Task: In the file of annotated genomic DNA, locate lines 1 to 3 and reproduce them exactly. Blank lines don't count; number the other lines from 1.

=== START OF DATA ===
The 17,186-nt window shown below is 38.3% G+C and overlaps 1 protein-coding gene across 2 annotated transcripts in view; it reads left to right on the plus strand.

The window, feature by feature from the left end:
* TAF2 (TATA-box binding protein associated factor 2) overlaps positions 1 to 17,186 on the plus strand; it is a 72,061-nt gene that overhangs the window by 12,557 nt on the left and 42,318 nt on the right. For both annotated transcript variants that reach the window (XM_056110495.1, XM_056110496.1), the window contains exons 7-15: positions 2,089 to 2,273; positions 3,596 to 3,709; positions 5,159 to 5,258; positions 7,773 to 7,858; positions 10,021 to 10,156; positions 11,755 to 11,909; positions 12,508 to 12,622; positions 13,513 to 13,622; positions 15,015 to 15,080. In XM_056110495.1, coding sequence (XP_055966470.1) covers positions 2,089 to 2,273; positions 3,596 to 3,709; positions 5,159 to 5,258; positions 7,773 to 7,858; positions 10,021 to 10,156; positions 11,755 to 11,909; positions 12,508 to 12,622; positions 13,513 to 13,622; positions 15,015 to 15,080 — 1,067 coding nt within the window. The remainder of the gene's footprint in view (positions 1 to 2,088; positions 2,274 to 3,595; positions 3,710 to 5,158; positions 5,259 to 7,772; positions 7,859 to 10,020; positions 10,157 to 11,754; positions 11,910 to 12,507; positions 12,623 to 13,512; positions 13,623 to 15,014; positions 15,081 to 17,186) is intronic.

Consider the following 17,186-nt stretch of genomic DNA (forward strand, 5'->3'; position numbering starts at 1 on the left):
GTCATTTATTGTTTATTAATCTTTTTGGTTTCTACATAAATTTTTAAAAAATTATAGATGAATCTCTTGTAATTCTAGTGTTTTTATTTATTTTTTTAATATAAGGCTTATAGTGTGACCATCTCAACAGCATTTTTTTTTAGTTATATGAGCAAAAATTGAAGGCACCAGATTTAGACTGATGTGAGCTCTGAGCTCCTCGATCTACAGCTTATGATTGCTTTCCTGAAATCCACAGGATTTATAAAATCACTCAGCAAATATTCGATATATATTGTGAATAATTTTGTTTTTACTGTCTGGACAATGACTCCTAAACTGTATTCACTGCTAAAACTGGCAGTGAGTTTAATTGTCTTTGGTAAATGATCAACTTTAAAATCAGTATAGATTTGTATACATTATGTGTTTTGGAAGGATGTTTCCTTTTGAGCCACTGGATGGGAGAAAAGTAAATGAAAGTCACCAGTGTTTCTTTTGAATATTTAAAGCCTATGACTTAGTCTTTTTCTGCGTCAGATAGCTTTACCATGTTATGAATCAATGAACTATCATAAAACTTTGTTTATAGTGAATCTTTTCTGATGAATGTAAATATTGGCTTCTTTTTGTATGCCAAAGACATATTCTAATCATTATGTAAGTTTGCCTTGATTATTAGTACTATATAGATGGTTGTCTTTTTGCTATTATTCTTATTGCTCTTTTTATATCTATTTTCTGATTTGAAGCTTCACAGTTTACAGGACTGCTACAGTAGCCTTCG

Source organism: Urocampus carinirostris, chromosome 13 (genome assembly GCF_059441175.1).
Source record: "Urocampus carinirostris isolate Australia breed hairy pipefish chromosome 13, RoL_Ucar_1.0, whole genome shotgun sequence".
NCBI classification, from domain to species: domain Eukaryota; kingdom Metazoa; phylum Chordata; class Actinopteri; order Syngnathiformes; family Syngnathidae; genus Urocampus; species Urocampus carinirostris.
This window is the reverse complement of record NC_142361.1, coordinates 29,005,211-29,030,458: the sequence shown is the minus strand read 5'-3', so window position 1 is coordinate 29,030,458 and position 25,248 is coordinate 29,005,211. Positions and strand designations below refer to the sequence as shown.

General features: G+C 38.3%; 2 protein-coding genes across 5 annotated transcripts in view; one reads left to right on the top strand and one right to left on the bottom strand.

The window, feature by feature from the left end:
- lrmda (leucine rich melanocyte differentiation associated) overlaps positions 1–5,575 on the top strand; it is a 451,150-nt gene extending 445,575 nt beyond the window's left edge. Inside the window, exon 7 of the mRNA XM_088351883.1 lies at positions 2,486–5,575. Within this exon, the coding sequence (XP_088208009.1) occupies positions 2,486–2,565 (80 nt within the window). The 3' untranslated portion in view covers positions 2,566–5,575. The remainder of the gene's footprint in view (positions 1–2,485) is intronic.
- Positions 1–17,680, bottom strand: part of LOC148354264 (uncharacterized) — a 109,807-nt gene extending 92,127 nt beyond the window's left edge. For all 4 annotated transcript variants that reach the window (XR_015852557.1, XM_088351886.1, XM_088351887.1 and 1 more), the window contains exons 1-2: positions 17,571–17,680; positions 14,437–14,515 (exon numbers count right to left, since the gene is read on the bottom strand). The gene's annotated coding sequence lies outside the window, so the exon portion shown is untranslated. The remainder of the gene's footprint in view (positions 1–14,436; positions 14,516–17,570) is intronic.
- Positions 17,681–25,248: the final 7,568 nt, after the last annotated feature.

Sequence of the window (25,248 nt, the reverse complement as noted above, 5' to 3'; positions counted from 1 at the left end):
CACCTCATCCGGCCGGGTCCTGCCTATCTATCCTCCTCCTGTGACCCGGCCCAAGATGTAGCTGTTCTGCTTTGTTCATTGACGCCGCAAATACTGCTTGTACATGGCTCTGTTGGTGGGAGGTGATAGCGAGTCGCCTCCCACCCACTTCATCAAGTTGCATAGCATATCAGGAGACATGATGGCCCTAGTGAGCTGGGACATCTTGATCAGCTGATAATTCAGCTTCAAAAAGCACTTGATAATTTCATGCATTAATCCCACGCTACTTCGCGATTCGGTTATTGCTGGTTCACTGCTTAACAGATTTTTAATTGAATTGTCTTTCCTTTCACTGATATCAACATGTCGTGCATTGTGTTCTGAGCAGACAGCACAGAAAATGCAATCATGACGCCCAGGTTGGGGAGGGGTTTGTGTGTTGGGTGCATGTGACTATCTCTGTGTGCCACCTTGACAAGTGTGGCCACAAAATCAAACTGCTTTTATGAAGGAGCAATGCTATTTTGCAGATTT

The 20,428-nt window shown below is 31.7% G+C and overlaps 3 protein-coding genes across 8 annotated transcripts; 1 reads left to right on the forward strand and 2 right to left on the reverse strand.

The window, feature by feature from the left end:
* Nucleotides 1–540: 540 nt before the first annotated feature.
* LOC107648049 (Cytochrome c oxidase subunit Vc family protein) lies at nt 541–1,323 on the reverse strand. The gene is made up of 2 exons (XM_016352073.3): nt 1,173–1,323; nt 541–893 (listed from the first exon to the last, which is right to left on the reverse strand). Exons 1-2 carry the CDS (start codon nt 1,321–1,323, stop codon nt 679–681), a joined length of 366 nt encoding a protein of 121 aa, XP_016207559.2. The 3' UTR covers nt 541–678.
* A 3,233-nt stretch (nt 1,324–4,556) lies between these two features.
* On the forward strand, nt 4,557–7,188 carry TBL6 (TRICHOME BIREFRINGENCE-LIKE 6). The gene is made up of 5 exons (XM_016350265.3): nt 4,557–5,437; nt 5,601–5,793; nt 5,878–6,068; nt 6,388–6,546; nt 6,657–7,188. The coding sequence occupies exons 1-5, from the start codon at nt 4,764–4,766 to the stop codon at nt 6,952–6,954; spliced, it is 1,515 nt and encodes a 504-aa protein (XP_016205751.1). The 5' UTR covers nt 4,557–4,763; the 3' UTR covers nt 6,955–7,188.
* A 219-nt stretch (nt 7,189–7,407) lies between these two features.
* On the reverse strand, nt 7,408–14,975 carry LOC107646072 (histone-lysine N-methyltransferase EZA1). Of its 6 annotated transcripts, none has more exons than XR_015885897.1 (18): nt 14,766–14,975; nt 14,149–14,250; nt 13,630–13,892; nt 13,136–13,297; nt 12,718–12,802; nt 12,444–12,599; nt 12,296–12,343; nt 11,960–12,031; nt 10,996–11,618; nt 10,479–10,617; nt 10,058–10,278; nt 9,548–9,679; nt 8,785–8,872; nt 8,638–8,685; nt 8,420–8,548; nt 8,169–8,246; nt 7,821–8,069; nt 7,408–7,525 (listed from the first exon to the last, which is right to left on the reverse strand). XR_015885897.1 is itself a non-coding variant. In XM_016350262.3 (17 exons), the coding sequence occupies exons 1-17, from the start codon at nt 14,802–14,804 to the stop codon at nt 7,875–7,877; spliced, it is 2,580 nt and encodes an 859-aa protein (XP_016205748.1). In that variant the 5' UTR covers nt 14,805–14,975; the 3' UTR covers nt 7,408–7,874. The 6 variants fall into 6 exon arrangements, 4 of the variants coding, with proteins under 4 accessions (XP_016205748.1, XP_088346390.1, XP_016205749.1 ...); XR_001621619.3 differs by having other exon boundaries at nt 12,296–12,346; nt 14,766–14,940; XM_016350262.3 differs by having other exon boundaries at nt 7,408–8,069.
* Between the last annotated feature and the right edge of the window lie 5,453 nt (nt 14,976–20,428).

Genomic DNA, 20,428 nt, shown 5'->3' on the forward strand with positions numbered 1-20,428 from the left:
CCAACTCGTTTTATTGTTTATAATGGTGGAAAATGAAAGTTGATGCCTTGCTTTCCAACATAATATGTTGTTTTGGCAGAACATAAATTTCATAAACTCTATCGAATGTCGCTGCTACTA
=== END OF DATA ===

The 17,186-nt window shown below is 38.3% G+C and overlaps 1 protein-coding gene across 2 annotated transcripts in view; it reads left to right on the plus strand.

The window, feature by feature from the left end:
* TAF2 (TATA-box binding protein associated factor 2) overlaps positions 1 to 17,186 on the plus strand; it is a 72,061-nt gene that overhangs the window by 12,557 nt on the left and 42,318 nt on the right. For both annotated transcript variants that reach the window (XM_056110495.1, XM_056110496.1), the window contains exons 7-15: positions 2,089 to 2,273; positions 3,596 to 3,709; positions 5,159 to 5,258; positions 7,773 to 7,858; positions 10,021 to 10,156; positions 11,755 to 11,909; positions 12,508 to 12,622; positions 13,513 to 13,622; positions 15,015 to 15,080. In XM_056110495.1, coding sequence (XP_055966470.1) covers positions 2,089 to 2,273; positions 3,596 to 3,709; positions 5,159 to 5,258; positions 7,773 to 7,858; positions 10,021 to 10,156; positions 11,755 to 11,909; positions 12,508 to 12,622; positions 13,513 to 13,622; positions 15,015 to 15,080 — 1,067 coding nt within the window. The remainder of the gene's footprint in view (positions 1 to 2,088; positions 2,274 to 3,595; positions 3,710 to 5,158; positions 5,259 to 7,772; positions 7,859 to 10,020; positions 10,157 to 11,754; positions 11,910 to 12,507; positions 12,623 to 13,512; positions 13,623 to 15,014; positions 15,081 to 17,186) is intronic.